Author: Lisa Charleyboy, Mary Beth Leatherdale
Genre: Non-Fiction, Poetry
Publisher: Annick Press
Source: Publisher via NetGalley
Release Date: September 12, 2017
Whether looking back to a troubled past or welcoming a hopeful future, the powerful voices of Indigenous women across North America resound in this book. In the same style as the best-selling Dreaming in Indian, #NotYourPrincess presents an eclectic collection of poems, essays, interviews, and art that combine to express the experience of being a Native woman. Stories of abuse, humiliation, and stereotyping are countered by the voices of passionate women making themselves heard and demanding change. Sometimes angry, often reflective, but always strong, the women in this book will give teen readers insight into the lives of women who, for so long, have been virtually invisible.
This is a very powerful collection of stories from Native American Women.
These stories were in multiple different forms. There are poems, short stories, essays, as well as paintings, photographs, and drawings. One of the stories was in the form of a comic, and another looked like pages torn from a notebook. Each of them were different and used a different format.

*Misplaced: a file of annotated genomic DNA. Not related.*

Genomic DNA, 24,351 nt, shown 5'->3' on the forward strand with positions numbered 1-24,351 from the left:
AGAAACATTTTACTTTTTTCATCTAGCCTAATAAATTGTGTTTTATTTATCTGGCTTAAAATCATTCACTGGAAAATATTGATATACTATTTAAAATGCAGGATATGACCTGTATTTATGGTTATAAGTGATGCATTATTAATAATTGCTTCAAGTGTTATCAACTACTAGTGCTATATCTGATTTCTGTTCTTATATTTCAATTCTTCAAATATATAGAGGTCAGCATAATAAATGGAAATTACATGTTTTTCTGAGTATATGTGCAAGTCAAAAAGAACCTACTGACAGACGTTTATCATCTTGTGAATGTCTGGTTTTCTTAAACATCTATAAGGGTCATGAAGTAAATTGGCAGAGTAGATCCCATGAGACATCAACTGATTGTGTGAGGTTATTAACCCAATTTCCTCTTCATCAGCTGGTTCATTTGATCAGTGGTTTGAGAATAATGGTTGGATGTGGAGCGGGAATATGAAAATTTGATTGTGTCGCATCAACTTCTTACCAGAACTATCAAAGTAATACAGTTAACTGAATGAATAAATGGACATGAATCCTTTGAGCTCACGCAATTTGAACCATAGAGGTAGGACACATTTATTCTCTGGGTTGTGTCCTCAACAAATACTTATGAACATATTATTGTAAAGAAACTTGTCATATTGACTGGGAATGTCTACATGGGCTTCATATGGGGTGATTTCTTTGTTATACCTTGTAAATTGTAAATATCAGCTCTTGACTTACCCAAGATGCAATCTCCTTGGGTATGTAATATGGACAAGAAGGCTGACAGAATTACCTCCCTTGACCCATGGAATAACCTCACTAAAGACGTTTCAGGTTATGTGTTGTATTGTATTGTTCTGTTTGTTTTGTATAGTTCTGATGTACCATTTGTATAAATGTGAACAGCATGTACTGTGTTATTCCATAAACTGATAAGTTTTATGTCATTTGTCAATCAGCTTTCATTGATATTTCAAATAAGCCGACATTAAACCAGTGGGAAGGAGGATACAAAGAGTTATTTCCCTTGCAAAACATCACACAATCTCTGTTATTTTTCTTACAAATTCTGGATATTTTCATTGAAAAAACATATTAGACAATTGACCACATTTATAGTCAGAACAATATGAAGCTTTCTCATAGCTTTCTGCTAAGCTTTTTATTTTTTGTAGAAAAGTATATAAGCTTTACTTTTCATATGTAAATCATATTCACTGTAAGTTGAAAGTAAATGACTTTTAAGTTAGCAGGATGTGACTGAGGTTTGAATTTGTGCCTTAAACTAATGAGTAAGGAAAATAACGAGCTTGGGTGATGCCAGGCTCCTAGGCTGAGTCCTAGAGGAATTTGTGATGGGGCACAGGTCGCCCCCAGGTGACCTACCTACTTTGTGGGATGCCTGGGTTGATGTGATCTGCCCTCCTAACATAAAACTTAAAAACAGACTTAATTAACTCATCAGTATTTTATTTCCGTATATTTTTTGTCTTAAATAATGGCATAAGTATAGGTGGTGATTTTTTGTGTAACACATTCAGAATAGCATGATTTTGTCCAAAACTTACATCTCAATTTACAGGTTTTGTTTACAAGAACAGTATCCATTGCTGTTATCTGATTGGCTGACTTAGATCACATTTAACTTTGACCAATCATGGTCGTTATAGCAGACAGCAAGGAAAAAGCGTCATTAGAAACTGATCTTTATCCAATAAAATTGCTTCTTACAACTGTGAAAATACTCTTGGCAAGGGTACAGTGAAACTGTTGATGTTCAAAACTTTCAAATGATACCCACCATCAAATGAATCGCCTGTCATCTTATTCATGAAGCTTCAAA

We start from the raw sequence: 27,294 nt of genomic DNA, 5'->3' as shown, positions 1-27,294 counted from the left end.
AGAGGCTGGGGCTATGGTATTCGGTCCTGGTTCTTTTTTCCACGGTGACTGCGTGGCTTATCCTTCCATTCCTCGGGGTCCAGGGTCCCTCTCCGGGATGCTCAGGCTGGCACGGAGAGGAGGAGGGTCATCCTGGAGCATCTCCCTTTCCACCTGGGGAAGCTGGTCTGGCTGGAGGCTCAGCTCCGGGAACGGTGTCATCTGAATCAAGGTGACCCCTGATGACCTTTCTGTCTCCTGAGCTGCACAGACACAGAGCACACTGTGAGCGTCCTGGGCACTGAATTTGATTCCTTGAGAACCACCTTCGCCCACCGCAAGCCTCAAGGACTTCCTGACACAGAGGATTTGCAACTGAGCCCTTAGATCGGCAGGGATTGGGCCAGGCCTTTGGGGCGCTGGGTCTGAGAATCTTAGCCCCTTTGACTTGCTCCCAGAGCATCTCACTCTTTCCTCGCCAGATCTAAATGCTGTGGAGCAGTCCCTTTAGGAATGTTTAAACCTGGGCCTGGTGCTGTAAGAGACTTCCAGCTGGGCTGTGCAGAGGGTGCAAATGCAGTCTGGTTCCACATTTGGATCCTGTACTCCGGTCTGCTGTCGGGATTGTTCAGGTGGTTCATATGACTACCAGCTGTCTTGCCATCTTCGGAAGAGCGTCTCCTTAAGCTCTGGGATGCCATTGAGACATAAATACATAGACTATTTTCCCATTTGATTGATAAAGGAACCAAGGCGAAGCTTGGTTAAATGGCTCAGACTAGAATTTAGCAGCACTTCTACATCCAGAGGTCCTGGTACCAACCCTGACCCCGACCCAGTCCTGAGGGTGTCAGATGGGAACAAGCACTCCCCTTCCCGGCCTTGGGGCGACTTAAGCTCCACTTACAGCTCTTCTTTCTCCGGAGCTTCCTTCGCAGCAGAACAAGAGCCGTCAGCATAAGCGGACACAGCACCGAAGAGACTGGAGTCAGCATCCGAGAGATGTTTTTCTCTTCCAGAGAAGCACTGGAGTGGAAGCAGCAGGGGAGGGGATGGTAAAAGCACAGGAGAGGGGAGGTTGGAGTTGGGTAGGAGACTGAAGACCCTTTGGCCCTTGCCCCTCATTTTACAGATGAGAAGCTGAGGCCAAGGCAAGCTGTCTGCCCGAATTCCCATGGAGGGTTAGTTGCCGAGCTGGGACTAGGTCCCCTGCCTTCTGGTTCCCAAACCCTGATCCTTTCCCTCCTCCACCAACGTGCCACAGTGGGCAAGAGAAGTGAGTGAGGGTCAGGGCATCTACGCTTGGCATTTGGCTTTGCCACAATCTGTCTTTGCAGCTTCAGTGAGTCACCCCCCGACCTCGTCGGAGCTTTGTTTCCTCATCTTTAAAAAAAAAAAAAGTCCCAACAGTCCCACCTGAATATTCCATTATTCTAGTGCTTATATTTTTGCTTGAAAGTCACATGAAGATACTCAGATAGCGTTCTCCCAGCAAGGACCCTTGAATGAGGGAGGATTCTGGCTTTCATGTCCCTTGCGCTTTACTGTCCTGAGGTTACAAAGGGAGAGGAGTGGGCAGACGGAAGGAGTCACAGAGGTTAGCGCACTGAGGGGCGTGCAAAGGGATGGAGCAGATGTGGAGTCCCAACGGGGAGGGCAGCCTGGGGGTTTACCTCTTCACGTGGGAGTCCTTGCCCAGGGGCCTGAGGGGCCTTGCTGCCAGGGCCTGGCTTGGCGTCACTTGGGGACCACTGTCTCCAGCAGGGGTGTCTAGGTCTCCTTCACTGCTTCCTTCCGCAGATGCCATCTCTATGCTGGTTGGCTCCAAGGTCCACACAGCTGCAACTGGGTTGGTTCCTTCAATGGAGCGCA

There were a few pieces on the residential schools in Canada. For those that don’t know, the residential schools separated Native children from their parents, and raised them to be “white.” They removed their Indigenous culture from them, and refused to let them practice it. The women who wrote these stories are the children of the kids who were sent to residential schools. Though they didn’t witness it first hand, they have seen the pain that their parents still feel from their time spent there.
There was also an essay about how racist and harmful a Pocahontas costume is for Halloween. It represents more than just a character, even if the wearer means no harm. It is a costume but it represents a real person, who cannot take it off at the end of the night. People also think that Indigenous women need to look a certain way. There were a couple of pieces on not looking Indigenous enough, as if you can’t identify as a Native Woman if you have the wrong colour hair or skin. I find it crazy that people can think that, because they wouldn’t say that other cultures. For some reason people judge Indigenous people by what percentage of Native heritage they have in their genes,
I loved this collection of Native American Women’s voices.
What to read next:
Son of a Trickster by Eden Robinson
The Break by Katherena Vermette
Have you read #NotYourPrincess: Voices Native American Women? What did you think of it?